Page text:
List of Tables Tab. 1 Sample Preliminary Hazard Analysis (PHA) Worksheet, adapted from [Vincoli, 2005]............................... 28 Tab. 2 PHA for Trajectory-Based Operations, adapted from [JPDO, 2012]. 31 Tab. 3 Risk Assessment Matrix [US DoD, 2012]................. 33 Tab. 4 ACE Missile Example (adapted from [Ericson, 2005])......... 36 Tab. 5 Hypothetical Risk Assessment Matrix, 5x4............... 38 Tab. 6 Control-theoretic Analysis of Text.................... 62 Tab. 7 Database Version of Control Model.................... 63 Tab. 8 General Systems Engineering and Safety-driven Design........ 87 Tab. 9 Definition of Terms in Safety-Driven Design.............. 89 Tab. 10 Example Analysis of Text—TBO Conformance Monitoring...... 101 Tab. 11 Preliminary Control Model of Conformance Monitor Example.... 101 Tab. 12 Initial Control Model of Ground Conformance Model......... 102 Tab. 13 ANSP/Ground—TBO Conformance Monitoring............ 104 Tab. 14 Preliminary Control Model of Ground Conformance Monitor.... 104 Tab. 15 Updated Control Model for I –3..................... 108 Tab. 16 Updated Control Model for I –4..................... 109 Tab. 17 Updated Control Model for I –5..................... 111 Tab. 18 Updated Control Model for I –6..................... 112 Tab. 19 Updated Control Model for I –7..................... 114 Tab. 20 Updated Control Model for I –8..................... 116 Tab. 21 Conformance Monitoring Model Variables............... 121 Tab. 22 Requirements Related to “Completeness of Individual Control Loops” 142 Tab. 23 Requirements Related to “Analyzing Safety-Related Responsibilities” 144 Tab. 24 Requirements Related to “Coordination and Consistency”...... 147 Tab. 25 TBO Negotiation Structure—Information Exchanges.......... 151 Tab. 26 Comparison of Software-related Results................. 162 Tab. 26 Comparison of Software-related Results................. 163 Tab. 27 Comparison of Human Operator-related Results............ 164 Tab. 27 Comparison of Human Operator-related Results............ 165 Tab. 28 Comparison of Component Interaction-related Results........ 168 Tab. 28 Comparison of Component Interaction-related Results........ 169 Tab. 30 Analysis for Negotiation with ANSP................... 202 Tab. 31 Analysis for Negotiation with FOC.................... 210 Tab. 32 Analysis for Negotiation with Pilots................... 217 Chapter 1 Introduction Safety must be designed and built into airplanes, just as are performance, stability, and structural integrity. [Stieglitz, 1948] Often the perception among engineers and other stakeholders is that safety is expensive. Safety-related features are also seen as intrusive because they seem to result in reduced performance, increased weight, or unnecessary complexity. In fact safety often is costly, both in terms of economics and technical performance, but this is not due to any intrinsic property of safety itself. Rather, the reason safety costs so much is that it is often considered only after the major architectural tradeo↵s and design decisions have been made. Once the basic design is finalized, the only choice is to add expensive redundancy or excessive design margins [Leveson, 2009].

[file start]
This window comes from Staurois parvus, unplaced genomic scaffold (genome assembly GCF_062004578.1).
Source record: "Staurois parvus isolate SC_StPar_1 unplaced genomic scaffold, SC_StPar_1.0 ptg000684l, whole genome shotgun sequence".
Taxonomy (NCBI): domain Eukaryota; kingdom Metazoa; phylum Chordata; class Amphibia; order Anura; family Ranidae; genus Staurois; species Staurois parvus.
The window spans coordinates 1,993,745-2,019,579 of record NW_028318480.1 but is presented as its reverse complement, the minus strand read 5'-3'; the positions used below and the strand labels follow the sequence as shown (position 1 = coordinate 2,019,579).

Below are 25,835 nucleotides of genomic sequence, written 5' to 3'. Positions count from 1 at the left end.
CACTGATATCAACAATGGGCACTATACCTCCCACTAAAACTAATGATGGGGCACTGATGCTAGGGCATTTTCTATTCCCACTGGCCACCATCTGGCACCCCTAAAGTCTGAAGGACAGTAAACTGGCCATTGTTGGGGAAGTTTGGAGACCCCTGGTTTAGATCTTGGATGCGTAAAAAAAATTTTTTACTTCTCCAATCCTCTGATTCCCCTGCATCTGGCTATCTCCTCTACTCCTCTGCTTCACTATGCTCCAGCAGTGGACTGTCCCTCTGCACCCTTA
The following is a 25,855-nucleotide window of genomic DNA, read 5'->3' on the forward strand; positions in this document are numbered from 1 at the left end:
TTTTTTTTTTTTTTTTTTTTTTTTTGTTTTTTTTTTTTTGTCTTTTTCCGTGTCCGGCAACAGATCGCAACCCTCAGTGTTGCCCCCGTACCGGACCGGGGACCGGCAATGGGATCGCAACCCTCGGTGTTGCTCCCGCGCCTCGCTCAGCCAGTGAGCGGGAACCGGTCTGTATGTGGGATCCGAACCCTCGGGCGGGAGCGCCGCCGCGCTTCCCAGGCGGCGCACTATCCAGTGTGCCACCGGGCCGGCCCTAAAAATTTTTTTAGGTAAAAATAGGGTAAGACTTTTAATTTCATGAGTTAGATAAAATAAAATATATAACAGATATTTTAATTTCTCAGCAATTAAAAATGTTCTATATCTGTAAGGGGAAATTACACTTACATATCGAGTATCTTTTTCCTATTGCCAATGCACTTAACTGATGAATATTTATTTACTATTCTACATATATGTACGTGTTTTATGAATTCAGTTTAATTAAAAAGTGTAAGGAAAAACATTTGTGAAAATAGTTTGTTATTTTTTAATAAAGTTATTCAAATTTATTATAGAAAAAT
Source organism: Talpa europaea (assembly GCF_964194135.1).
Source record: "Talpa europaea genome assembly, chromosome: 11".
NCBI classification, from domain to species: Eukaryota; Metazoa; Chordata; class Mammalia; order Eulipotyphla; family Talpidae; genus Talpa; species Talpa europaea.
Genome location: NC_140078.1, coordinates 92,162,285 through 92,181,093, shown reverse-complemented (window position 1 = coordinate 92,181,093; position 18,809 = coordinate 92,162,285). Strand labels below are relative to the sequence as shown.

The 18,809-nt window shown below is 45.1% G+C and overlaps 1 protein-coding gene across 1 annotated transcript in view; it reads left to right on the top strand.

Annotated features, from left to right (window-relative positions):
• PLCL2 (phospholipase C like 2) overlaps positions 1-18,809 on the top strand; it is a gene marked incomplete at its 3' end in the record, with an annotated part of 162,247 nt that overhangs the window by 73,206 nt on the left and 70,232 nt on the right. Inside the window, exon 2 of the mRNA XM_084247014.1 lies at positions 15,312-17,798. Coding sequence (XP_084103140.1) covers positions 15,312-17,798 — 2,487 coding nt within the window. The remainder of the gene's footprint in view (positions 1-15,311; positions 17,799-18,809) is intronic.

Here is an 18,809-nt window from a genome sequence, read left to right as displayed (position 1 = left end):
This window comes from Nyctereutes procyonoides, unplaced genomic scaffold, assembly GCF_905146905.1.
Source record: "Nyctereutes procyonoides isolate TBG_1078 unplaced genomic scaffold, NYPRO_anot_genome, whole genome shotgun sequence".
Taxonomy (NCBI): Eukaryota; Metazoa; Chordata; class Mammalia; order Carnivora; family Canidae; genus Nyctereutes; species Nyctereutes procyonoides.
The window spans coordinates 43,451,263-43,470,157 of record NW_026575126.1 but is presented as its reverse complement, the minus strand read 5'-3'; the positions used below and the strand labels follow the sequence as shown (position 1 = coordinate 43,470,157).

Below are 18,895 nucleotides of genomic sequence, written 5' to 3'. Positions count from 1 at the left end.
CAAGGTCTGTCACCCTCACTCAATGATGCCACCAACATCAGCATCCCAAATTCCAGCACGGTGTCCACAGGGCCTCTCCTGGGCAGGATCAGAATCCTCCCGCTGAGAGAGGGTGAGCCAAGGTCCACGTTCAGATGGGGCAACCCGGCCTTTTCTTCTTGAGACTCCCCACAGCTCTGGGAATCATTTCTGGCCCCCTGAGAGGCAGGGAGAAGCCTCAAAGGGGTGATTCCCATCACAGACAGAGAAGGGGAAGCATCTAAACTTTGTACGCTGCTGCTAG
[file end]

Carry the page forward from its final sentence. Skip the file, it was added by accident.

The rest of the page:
It has been estimated in the defense community that 70-80% of the decisions affecting safety are made in the early concept development stages of a project [Frola and Miller, 1984]. As Figure 1 illustrates, compensating later for making poor choices at the beginning can be very costly. Stieglitz’ quote is appropriate for all complex systems, not merely airplane design. Safety must be designed and built into systems from the very beginning of concept development.